That fancy name on your kid’s college diploma? It hardly matters. So sorry if this is hard to hear.
In the 21st century, paid internships are the crown jewel of the college education. Top college students aim to find, apply for, and work at one, two, or three paid internships during college – and they reap big benefits for doing so.
One highly regarded survey of more than 20,000 college seniors showed that of students who completed a paid internship at some point during their college careers, a whopping 61% had job offers by the time of graduation. Of seniors who did unpaid or no internships at all, though, only 33% received job offers by the time of graduation — and the job offers they did receive were at significantly lower salary levels.
Why do paid internships beat unpaid internships, hands down, every time? Here are 5 reasons:
1. The learning and work opportunities are better.
The paid internship will be more advanced, better structured, more professional, and far more interesting than an unpaid one. Organizations that take on paid interns tend to put substantial thought into creating experiences that pour into, stretch, and develop student interns. In general, paid interns tend to spend “more time tackling and proving themselves on professional tasks” while unpaid interns tend to “do clerical work.”
2. Paid internships are more likely to provide committed mentors.
These mentors are likely to coach and train interns in an intentional way, going out of their way to create opportunities that expand the student’s education, skill and talent. These mentors may place students on projects where they produce things they’ve never produced before. They may put students in positions to gain the most current industry knowledge and skills, and they may help students to create valuable industry contacts. It’s in paid internships that students find mentors who genuinely want to build and develop their abilities, rather than supervisors who just want them for the free clerical work.
3. Paid internships attract better-qualified, more dedicated interns.
These are the top performers your kid will want to be working alongside during the time spent on an internship.
4. Paid internships may include work on exciting projects where the student can shine as a highly motivated star player.
These projects can provide impressive material to note on future resumes and bring up in upcoming job interviews and grad school applications.
5. Paid interns are typically offered significantly higher salaries right out of college.
According to one survey, college students who didn’t participate in paid internships received job offers with average starting salaries of $34,601. Their classmates who completed paid internships, on the other hand, received job offers with average starting salaries of $41,580. A salary bump of nearly $7000 right off the bat.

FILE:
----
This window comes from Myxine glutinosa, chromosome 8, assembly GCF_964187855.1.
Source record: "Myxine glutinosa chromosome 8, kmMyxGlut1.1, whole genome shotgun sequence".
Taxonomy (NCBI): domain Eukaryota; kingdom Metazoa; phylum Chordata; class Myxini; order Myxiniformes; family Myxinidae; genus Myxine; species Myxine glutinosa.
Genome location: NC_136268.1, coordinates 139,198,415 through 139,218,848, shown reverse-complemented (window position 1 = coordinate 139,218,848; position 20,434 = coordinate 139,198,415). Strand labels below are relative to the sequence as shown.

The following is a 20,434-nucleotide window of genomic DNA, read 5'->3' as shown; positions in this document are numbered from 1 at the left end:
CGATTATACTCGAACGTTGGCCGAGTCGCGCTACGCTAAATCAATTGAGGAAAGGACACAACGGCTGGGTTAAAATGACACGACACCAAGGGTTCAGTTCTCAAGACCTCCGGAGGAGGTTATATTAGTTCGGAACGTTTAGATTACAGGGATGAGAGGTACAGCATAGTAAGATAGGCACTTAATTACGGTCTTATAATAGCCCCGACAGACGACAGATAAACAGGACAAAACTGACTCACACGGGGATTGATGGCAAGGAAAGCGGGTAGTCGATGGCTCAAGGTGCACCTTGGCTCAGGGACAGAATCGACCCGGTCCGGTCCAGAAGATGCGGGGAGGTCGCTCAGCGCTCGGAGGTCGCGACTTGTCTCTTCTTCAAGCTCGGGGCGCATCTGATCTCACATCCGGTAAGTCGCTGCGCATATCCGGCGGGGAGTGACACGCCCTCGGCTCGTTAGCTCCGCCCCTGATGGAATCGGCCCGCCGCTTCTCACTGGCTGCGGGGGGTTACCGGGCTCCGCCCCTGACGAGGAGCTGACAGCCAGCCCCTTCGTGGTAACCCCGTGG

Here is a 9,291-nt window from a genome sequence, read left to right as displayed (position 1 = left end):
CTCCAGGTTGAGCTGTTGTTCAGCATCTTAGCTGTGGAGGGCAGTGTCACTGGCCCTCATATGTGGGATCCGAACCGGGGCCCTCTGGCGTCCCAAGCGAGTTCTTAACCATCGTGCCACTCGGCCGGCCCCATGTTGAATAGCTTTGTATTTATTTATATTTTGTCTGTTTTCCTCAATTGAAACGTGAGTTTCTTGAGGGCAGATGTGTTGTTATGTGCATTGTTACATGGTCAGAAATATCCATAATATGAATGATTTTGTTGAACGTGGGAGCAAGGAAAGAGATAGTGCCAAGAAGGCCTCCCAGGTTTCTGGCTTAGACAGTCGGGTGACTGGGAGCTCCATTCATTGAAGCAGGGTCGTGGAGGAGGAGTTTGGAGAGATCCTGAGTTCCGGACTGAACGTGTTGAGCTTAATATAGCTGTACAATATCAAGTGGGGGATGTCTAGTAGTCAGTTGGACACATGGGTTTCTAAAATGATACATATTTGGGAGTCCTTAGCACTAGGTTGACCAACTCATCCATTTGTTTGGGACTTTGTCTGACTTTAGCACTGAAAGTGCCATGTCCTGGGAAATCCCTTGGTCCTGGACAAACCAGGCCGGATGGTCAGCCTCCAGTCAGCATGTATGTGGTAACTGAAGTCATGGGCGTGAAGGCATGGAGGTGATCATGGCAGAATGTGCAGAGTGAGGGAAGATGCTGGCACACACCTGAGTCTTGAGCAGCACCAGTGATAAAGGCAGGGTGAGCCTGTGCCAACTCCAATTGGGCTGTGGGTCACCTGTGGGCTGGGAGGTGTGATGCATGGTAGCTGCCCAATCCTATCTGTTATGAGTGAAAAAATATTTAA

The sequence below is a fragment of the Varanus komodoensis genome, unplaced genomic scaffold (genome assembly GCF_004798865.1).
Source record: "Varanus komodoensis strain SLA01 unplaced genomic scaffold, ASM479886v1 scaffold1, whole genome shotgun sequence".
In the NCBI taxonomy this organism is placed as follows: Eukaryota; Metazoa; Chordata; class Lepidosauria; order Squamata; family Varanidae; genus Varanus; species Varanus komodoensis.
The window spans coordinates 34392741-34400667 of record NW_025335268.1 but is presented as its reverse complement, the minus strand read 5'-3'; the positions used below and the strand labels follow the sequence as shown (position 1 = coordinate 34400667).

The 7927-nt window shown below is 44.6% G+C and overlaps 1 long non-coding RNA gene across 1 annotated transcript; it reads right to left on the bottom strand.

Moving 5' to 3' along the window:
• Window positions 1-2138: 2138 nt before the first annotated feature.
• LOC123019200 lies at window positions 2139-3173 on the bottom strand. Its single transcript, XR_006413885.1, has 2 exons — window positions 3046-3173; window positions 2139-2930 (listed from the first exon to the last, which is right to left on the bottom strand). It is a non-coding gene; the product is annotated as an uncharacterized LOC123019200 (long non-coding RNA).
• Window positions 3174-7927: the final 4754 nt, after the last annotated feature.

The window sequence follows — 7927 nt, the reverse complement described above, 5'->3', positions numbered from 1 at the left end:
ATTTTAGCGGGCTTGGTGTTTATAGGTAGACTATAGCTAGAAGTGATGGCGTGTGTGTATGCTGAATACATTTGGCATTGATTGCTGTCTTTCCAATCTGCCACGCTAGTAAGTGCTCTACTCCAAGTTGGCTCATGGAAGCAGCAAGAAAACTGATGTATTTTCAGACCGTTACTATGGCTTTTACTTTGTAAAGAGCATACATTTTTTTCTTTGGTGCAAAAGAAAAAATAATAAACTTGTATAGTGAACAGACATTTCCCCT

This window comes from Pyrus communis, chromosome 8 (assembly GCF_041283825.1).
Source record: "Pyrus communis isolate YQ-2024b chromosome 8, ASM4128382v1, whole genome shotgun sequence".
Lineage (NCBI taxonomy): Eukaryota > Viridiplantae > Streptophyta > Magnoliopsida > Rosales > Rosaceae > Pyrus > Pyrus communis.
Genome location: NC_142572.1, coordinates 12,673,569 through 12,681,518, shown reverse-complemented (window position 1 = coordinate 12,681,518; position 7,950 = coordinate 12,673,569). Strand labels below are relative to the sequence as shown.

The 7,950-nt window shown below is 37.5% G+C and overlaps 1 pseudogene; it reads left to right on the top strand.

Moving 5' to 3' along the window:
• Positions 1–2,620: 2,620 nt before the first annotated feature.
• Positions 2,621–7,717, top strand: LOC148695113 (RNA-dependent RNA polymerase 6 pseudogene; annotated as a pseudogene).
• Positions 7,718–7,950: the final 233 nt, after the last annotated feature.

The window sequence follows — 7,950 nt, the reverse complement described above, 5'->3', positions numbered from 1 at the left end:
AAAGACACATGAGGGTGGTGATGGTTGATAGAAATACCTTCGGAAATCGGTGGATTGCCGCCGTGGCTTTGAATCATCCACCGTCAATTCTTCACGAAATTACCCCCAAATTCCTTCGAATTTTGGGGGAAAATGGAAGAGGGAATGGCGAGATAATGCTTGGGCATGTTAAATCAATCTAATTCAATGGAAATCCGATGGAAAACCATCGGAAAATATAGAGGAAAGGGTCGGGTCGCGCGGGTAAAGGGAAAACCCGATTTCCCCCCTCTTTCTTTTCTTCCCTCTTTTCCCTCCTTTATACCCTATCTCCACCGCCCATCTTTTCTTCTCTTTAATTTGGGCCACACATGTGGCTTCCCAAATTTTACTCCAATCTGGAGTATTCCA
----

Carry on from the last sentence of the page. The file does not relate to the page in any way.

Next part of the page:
Besides paid internships being a good idea, they’re also the law in the vast majority of cases.
You can see the U.S. Department of Labor mandate on this subject here.
If you’ve got kids you’d like to get through college debt-free, this book can help:
It’s a reference book, so nobody reads the whole thing cover to cover. Pick out what you need to read in it using the fast-paced, 10-minute video instructions here.
You can see more than 100 reviews of it on Amazon at:
(Tell your friends.)
You can see why financial advising professionals love LAUNCH, here.
You can see the top 9 questions parents are asking me about LAUNCH, here.
Read just one chapter of LAUNCH every 1–3 months while your child’s in middle school and high school, and you’ll know every viable strategy for debt-free college at exactly the right time to implement it.
And if your child’s already well past middle school? That’s OK; you can run to catch up. But the process of getting your kids through college debt-free goes more smoothly the earlier you start it—especially if you’re not planning to save up any money to pay for college.
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Did you do a paid internship in college? How did you find it? How did it help you?
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Who is Jeannie Burlowski?
Jeannie is a full-time academic strategist, podcast host, and sought-after speaker for students ages 12–26, their parents, and the professionals who serve them. Her writing, speaking, and podcasting help parents set their kids up to graduate college debt-free, ready to move directly into careers they excel at and love. Her work has been featured in publications such as The Huffington Post, USA Today, Parents Magazine, and US News and World Report, and on CBS News.